Disabled women are dismissed by police who claim it’s incredible that someone would want to rape us, and judges who accuse us of reporting rape and other abuse to bolster our asylum claim. A legal precedent case (GS v LB Camden 2016), where we supported a homeless Afghan woman refugee wheelchair user, and found a legal team which secured the housing which she was denied on the basis of her immigration status, was overturned by a higher court. This later ruling shamefully upheld laws which deny the responsibility of state agencies for people’s welfare.
Wider criminal charges won’t put an end to abuse unless the conditions that encourage abuse are ended. The authorities are likely to pursue the most lowly accused and not more senior staff and homecare companies. We note that care staff at Winterbourne View were jailed for abuse but the company directors at Castlebeck whose company ignored the abuse were not. Castlebeck went into liquidation and it was the NHS that compensated the victims, while Castlebeck had charged the NHS £3,500 per week for one placement.
Compassion in Care is campaigning for legal protection for whistleblowers who report abuse and are targeted. This protection must be a priority.
The police and CPS track record on investigating and prosecuting violence against women and disability hate crime is appalling. The police are discredited for their proven bias on rape, racism, disability and homophobia. How will they take action to investigate abuse and protect disabled women, whom they already enjoy ridiculing or target for sex as victims of crime? The prosecution rates for rape and disability hate crime are both extremely low, despite CPS guidance which is supposed to counter the stereotype that disabled women are unreliable witnesses. See also: https://womenagainstrape.net/how-police-are-failing-to-protect-women/#more-7276
Social care. The issues which we set out in our written evidence to the Health and Social Care Select Committee in 2020 are still valid today. Social care was deprioritised by the Coronavirus Act and the social care crisis continues, along with the current benefit regime where our lives don’t matter and our survival is not a priority. Cathy Gardner and Fay Harris successfully brought a case which proved that the Secretary of State for Health and Social Care, Matt Hancock, acted unlawfully in “seeding” COVID into care homes, causing the deaths of tens of thousands of people. And Rights for Residents quote a study that almost 40% of “excess” care home deaths during the first year of the pandemic were from thirst, hunger and neglect — not COVID.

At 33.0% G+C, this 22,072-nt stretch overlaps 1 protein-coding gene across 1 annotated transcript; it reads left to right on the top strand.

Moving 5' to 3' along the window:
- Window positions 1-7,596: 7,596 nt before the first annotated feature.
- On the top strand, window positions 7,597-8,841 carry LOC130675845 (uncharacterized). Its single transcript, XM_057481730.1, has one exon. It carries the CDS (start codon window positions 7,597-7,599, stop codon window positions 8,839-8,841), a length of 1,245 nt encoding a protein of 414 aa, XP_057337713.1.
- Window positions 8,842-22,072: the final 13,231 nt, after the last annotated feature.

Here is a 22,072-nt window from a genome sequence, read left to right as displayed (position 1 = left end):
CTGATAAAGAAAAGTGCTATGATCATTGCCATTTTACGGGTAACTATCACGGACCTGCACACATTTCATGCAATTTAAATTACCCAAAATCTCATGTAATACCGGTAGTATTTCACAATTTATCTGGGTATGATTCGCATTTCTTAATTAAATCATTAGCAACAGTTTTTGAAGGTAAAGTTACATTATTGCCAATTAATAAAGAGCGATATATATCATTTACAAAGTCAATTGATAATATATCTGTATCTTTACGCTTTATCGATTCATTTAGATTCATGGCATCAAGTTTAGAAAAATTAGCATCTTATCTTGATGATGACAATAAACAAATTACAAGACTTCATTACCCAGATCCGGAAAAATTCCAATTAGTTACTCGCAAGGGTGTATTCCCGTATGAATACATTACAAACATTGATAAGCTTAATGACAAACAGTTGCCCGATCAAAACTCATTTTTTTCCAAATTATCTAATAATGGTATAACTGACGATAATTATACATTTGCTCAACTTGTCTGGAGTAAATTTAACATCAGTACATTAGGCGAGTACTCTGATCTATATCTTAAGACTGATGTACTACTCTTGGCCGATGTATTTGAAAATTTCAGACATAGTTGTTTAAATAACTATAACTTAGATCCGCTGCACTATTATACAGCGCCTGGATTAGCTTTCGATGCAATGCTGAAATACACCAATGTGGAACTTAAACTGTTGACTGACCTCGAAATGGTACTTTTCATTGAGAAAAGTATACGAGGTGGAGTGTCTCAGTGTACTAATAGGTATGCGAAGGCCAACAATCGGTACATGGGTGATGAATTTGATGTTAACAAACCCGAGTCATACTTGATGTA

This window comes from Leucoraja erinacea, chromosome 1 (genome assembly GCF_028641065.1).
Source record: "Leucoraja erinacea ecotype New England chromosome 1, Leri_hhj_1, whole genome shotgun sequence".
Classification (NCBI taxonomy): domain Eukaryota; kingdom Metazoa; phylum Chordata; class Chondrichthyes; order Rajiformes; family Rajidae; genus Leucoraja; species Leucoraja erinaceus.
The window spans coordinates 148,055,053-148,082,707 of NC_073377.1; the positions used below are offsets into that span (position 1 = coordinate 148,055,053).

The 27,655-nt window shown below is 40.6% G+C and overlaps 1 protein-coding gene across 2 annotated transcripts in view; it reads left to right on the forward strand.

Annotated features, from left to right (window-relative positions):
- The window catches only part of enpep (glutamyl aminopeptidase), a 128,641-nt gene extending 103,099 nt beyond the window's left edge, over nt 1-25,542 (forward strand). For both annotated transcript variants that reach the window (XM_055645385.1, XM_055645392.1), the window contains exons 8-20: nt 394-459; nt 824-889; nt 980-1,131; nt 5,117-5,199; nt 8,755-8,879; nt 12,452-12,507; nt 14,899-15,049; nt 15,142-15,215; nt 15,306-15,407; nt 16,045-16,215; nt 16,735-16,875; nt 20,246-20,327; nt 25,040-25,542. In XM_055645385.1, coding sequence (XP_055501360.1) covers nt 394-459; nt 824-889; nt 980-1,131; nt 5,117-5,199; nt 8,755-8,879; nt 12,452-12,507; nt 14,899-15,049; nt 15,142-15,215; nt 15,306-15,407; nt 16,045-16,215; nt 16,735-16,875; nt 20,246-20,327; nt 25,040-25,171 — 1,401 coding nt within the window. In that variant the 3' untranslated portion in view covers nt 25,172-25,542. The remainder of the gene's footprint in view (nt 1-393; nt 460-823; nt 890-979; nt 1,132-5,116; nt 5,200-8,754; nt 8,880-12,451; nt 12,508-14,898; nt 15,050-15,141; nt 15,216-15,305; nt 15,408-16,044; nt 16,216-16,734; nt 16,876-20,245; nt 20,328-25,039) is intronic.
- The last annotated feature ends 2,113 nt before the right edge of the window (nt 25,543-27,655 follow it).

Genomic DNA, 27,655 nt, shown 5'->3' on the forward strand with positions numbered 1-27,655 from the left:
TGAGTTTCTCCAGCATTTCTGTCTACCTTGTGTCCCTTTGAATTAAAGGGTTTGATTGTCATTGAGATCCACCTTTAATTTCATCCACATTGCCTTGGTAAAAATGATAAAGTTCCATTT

Housing and transport. Inaccessible and unaffordable housing adds to our isolation and care needs. Cuts to train staff and ticket office closures ignore our right to travel and safety.
All the elements of independent living which work against abuse are disregarded.
How can we expect individual carers who are devalued and exploited to always respect the disabled people who depend on their hard work, when the authorities themselves defund and deprioritise the services and resources we need, pass legislation which enables them to kill us without comeback, as happened with the Coronavirus Act and allied “emergency” policies, and refuse to pay carers a living wage?
16 September 2022